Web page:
All of the proceeds will be donated to the Hudson Alliance to End Homelessness in Hudson County, and will benefit area providers of services to the homeless. Admission for the event is $10 + blanket or $20 without a blanket.
"This is a way to get people to come out and do something enjoyable, with the side benefit being that you get to help people who are homeless," said event coordinator Dale Hardman. Hardman got the idea from a similar function held in Garwood last month. The event, called Blank-Fest NJ, is an annual charitable concert that provides blankets to the homeless in New York and New Jersey.
"I thought 'that's a great idea,'" he said. "I decided, 'why don't we have a similar event and bring out people of all ages."
A Jersey City resident of over 25 years, Hardman has been actively involved in the community for much of that time. He runs BrightMoment Meetup, a group that produces cultural events that provide community outreach. They've had poetry readings, music, film screenings, live music and dance programs.
A good cause
All money raised by BrightMoment Meetup's event will be donated to the Hudson Alliance to End Homelessness in Hudson County.
In September 2006 the Alliance came together and created a 10-year plan to end homelessness in Hudson County. Part of that plan is Project Homelessness Connect, which the alliance will be running this week. The project conducts a homeless count in conjunction with the federal department of Housing and Urban Development, while at the same time providing basic services to the homeless of Hudson County.
Hardman said he purposely planned the MusicFest to run around the date of the county count to raise awareness of the problem.
Hardman, a performance poet with the jazz/poetry band, "Bright Moments!", said he wanted to book musicians for the MusicFest that reflected his own diverse musical tastes. "My interests range from avante garde to zydeco," he said. There's not a music form you can mention that we're not trying to bring."
And the artists do indeed cover a broad spectrum of genres.
The performers include: Damien Catera (guitar), Bryan Beninghove Band (jazz), Christine Santelli and band (rock/blues), and belly dancing by Ariel and her drummer "Doumbekchi." "Doumbekchi," also known as Gregory Gochtovtt, is a recently-returned veteran of the Iraq war, who will play the congas with Chimene Petitt & "Let's Dance Band."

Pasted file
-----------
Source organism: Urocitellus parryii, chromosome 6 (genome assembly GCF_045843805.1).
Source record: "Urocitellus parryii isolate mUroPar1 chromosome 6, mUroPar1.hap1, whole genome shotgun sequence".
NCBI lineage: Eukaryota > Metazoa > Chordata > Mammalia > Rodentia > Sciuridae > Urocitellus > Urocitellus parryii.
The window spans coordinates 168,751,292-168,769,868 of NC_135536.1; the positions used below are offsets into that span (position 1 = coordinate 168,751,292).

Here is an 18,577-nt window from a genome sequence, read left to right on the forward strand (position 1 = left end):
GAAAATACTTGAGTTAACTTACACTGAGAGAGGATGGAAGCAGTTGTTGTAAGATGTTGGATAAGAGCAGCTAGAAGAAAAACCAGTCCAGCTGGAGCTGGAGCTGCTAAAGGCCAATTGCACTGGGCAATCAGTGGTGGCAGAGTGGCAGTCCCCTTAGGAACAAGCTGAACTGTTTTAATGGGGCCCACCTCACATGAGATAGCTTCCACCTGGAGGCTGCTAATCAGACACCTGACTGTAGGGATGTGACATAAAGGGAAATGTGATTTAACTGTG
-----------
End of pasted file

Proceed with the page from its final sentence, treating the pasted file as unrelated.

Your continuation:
Petitt's band will be providing "party rock" to the party.
"We will be playing very upbeat music," said Petitt, the band's leader. "We want people to be happy so they will spend their money for a good cause," she joked. Petitt, a vocalist who has performed with Sting, Barry Manilow and Harry Connick, Jr., among others, hopes her feel-good music will add to the festive atmosphere of the event.
"Let's celebrate how we can help each other, because Jersey City is booming with artistic talent," said Petitt. "When you have an area that's growing like Jersey City, you have to take some civic responsibility for some of the trouble spots."
The jazz element of the evening will be provided by the Bryan Beninghove band. Beninghove, who will be playing traditional and Latin jazz with a quartet, is a fixture of the Jersey City jazz scene. A resident of Jersey City, he plays every Thursday at the Iron Monkey.
"I always try to help out when I can," Beninghove said. "And if all I'm going to do is play my sax, it's easy for me."
He said he understands that homelessness is serious issue in Jersey City, though sometimes it may not be so apparent. "You don't know how bad a problem [homelessness] is. It stays out of the limelight. But it's a problem that's always there. It's like hunger or anything else."
Art lovers will see "Reverence for All Living Creatures, an exhibit curated by Jill Scipione and Sandra de Sando that runs until Feb. 18. The exhibit explores the mystery of the interconnectedness between people and animals. James Pustorino, Managing Director of Victory Hall said that the exhibit has attracted artists from all over the country, including performance artist Rachel Rosenthal from Los Angeles, who is known for her work in support of animal rights.
He said that the MusicFest and the art exhibit have a common theme: respect for life. Pustorino said he is expecting several hundred people to turn out for the event. "I hope people will come out for a good cause."
MusicFest for the Homeless will be held at the Victory Hall Cultural Center, at 186 Grand Street, from 7 to 11 p.m. on Jan. 31. For more information, contact Victory Hall at (201) 209 0510. Or visit http://filmind.meetup.com/257/about/